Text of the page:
“Sure, I guess. Just bundle her up well. She’s been sick recently.” Gibbs still wasn’t sure how much information Tony wanted him to divulge. Better to err on the side of caution, he decided as he picked up the phone. “Ducky?”
“Good news, Jethro,” Ducky replied without preamble. “Tony is simply poorly nourished and exhausted. His blood work is deplorable for a man of his age and former fitness but there’s no sign of anything more worrying.”
Jethro’s legs felt as if they wobbled momentarily before he shored himself up. “Good, that’s good. Thanks, Duck. What should I do for him? His fever’s still up a little I think, but I gave him some more Tylenol…”
“Rest, Jethro, that’s the ticket. And light, nutritious meals, plenty of fluids. Let him get up for a short while if he feels up to it but don’t let him overtax himself. Oh, and tell him it’s quite safe for him to spend time with the child. I’m sure the poor boy’s fretting at being kept away from her. That should relieve some of his anxiety at least.”
“You know the most important part of Tony’s treatment, don’t you?”
Jethro allowed himself a smile at that. “Yeah, I’ve got that in spades, Ducky.”
“Good. I’ll call in and see how they’re doing tomorrow then.”
Jethro hung up the phone and looked out the window. On the tree swing he’d hung for Kelly from the oak tree in his yard sat Ziva with Emmy, warmly snuggled in a blanket, cuddled against her chest as Abby pushed them to and fro, giggling. Shaking his head and wishing he had a camera handy, Jethro turned and went into the guest bathroom. Now maybe he had time for a shower. Then he’d see about making Tony something to eat.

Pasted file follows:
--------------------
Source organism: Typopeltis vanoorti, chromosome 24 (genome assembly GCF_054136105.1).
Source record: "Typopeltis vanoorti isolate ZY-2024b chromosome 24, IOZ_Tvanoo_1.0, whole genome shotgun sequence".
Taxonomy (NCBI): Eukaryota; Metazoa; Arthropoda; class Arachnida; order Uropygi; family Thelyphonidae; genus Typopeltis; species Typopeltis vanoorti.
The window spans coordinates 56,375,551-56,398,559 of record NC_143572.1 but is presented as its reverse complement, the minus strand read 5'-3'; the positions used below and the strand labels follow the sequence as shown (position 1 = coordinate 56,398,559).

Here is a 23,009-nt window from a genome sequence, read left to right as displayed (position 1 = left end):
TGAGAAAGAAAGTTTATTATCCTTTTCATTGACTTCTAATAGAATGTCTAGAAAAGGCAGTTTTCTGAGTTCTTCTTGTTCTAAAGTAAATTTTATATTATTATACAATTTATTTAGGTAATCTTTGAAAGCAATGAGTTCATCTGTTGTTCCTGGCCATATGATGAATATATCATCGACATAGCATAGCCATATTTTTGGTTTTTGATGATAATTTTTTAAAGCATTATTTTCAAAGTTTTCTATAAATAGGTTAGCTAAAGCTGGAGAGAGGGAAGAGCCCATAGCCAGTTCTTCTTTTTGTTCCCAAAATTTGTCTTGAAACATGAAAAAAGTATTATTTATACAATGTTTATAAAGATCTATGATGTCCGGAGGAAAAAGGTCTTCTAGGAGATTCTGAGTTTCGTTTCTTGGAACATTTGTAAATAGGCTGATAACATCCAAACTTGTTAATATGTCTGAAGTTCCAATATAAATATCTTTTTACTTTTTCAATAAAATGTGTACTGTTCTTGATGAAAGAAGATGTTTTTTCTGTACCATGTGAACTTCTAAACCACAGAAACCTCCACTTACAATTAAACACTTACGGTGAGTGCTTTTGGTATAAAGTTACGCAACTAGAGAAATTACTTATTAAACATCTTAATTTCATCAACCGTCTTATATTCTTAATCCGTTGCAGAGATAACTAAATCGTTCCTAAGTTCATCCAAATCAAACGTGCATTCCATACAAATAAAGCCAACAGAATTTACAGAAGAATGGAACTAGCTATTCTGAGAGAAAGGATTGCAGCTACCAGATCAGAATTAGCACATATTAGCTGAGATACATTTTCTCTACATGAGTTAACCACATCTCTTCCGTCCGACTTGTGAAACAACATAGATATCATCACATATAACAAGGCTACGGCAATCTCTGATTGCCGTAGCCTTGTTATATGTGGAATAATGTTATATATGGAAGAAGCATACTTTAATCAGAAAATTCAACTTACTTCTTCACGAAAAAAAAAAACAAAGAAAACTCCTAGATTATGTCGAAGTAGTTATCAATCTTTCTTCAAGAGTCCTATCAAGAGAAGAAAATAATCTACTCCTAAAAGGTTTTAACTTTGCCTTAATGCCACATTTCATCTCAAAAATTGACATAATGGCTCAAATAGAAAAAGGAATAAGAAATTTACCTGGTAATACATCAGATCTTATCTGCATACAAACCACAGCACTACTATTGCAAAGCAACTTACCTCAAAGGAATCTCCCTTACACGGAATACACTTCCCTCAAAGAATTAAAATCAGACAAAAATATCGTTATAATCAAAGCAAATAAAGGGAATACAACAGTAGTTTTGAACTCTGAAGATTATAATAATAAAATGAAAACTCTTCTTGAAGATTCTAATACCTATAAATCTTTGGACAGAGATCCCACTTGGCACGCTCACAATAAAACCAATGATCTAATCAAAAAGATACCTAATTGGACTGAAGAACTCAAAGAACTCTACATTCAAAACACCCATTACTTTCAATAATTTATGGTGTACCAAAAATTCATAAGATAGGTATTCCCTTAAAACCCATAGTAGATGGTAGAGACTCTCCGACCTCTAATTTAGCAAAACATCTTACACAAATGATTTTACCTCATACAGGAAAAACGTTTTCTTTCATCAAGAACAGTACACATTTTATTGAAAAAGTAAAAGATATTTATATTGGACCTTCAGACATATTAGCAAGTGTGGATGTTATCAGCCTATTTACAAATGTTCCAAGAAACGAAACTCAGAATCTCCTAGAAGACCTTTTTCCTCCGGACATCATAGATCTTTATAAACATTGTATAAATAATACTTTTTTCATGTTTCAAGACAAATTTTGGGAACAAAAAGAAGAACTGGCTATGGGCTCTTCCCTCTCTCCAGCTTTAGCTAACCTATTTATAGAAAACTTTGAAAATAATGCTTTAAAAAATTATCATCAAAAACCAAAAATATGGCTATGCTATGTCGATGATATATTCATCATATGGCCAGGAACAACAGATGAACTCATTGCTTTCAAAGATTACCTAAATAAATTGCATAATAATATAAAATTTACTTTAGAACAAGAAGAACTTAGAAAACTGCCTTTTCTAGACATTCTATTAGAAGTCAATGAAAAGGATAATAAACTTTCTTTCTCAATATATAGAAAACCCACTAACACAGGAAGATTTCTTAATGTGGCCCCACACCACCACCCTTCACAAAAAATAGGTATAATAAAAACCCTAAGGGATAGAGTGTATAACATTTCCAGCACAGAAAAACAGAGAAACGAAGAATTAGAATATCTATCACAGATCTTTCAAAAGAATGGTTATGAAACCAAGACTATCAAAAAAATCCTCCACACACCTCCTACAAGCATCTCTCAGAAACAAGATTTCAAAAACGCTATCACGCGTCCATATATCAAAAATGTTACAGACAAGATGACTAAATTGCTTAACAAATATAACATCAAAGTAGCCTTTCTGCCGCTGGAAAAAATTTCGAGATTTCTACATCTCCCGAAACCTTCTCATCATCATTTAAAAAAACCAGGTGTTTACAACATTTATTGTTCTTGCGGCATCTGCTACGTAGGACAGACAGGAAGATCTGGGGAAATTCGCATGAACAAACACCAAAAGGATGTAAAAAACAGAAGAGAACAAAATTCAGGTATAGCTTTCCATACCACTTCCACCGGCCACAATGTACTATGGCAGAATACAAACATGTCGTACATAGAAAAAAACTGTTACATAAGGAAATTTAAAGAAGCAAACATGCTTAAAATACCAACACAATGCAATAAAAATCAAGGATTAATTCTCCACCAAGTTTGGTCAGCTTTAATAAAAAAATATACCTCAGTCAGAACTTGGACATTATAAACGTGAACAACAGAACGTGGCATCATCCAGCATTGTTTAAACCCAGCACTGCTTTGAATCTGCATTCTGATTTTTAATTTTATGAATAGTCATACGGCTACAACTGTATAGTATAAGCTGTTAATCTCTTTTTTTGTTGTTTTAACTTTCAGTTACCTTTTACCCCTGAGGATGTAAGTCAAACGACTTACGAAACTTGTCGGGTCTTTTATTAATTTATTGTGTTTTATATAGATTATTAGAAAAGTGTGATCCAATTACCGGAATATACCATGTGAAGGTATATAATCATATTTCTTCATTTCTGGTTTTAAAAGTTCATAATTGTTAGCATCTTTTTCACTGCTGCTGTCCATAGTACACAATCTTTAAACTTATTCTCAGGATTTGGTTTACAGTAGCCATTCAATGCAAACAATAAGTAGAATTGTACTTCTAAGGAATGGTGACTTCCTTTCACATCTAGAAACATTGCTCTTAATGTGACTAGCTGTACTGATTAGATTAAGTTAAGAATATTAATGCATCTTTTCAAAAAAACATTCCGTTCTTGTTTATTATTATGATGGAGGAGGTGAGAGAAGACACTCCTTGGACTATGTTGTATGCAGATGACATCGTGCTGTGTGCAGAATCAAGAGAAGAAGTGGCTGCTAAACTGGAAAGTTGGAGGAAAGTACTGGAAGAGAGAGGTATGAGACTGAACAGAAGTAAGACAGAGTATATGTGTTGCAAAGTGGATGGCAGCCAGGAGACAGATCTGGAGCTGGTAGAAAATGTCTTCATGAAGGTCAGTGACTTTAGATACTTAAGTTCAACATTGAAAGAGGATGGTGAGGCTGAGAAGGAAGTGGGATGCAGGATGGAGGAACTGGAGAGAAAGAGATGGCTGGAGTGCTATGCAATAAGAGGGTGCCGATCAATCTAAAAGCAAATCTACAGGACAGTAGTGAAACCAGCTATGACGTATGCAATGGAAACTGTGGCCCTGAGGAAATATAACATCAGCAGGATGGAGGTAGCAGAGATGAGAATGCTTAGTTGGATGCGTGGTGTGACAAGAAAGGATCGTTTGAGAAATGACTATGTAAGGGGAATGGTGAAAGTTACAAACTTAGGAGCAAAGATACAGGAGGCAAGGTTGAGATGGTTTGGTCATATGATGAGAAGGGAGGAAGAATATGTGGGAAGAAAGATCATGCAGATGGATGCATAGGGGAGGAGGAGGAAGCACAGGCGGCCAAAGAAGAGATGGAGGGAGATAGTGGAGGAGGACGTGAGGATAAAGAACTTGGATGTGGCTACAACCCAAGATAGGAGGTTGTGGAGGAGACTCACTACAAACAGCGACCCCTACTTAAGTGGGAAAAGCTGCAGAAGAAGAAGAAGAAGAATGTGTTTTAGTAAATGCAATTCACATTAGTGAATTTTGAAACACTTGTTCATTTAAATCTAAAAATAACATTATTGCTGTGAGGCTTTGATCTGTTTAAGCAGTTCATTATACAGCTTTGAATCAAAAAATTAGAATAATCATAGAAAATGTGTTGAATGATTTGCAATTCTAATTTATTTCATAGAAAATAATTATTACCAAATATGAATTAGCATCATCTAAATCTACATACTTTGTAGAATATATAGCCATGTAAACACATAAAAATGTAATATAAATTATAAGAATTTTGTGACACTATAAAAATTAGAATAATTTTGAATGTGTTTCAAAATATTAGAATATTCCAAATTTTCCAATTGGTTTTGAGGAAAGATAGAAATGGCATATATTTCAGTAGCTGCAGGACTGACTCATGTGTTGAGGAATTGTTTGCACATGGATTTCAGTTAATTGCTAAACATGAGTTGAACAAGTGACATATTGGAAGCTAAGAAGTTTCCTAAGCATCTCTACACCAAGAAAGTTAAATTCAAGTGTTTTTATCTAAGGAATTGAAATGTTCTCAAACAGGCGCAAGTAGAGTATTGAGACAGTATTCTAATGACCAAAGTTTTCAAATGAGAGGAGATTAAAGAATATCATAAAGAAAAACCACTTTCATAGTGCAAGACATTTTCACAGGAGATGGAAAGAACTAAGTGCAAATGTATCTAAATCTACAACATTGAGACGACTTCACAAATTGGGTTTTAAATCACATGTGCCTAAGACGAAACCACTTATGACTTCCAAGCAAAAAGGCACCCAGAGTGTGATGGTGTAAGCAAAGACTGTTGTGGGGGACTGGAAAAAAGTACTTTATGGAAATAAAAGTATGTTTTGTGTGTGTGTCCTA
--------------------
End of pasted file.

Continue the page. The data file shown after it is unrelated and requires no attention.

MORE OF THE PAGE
“Hey, Tony. It’s good to see you.”
Tony looked up from the pillow and groaned inwardly. He’d told Jethro he didn’t want to see anyone from the team. “Hey, Probie. Look, nothing personal but I’m not really in the mood for company,” he said, steeling himself against the expected look of hurt in McGee’s eyes.
“Understandable,” McGee said, coming in anyway and placing a laptop on the bed. “Gibbs said you were feeling a little better and he thought you might like to play that game of yours. You know, fill in the time a little while you’re resting up.”
“He let you load it on his laptop? Wow.” Tony pushed himself up on the pillows and reached for the laptop. “Is it the current version?”
“Of course not.” McGee shook his head reproachfully. “It’s the Silver Screen version.”
“Good. They haven’t really made a halfway decent movie since the 70’s,” Tony said as he unzipped the bag and lifted the computer out. It was heavier than it looked and he was relieved when McGee grabbed it just before it slid from his fingers. “Thanks,” he added as McGee powered it up and opened the game for him.
McGee nodded and moved toward the door. “No problem. Anything else I can do for you, Tony?”
“Yeah. Um, the baby… my daughter. You’ve seen her?”
“Cute as a button. Ziva and Abby are squabbling over her so I jumped at the chance to get away for a while… Oh. Not from the baby, just from them competing. You know. ‘She is smiling at me.’ ‘No, she’s not, she’s smiling at me.’
Tony smiled at McGee’s uncanny imitation of Ziva and Abby. “Well, thanks. For the game and all.”
McGee sketched a salute and opened the door.
“Hey, Tim, why don’t you sit in on a game or two with me?” Tony asked suddenly, surprising himself with the invitation. “Not as much fun playing by yourself.”
“Sure. I’d like that.” McGee grabbed the desk chair and rolled it over to the bedside. “You might need to spot me a game or two though. I don’t think I’ve seen a movie older than Star Wars, The Phantom Menace.”
“Ah, a pigeon. Come learn from the master,” Tony said with a wink. “Five bucks a game, okay?”
“I have the feeling my wallet’s going to regret this,” McGee groaned.
Tony relaxed a little at the familiar banter. He’d been holding onto control and responsibility for so long. Would it really hurt, he asked himself, to relinquish that for just a little while? To be the Tony DiNozzo he’d once been? He was back where he’d longed to be for so long, and Emmy was in safe and loving hands. Maybe he could let go.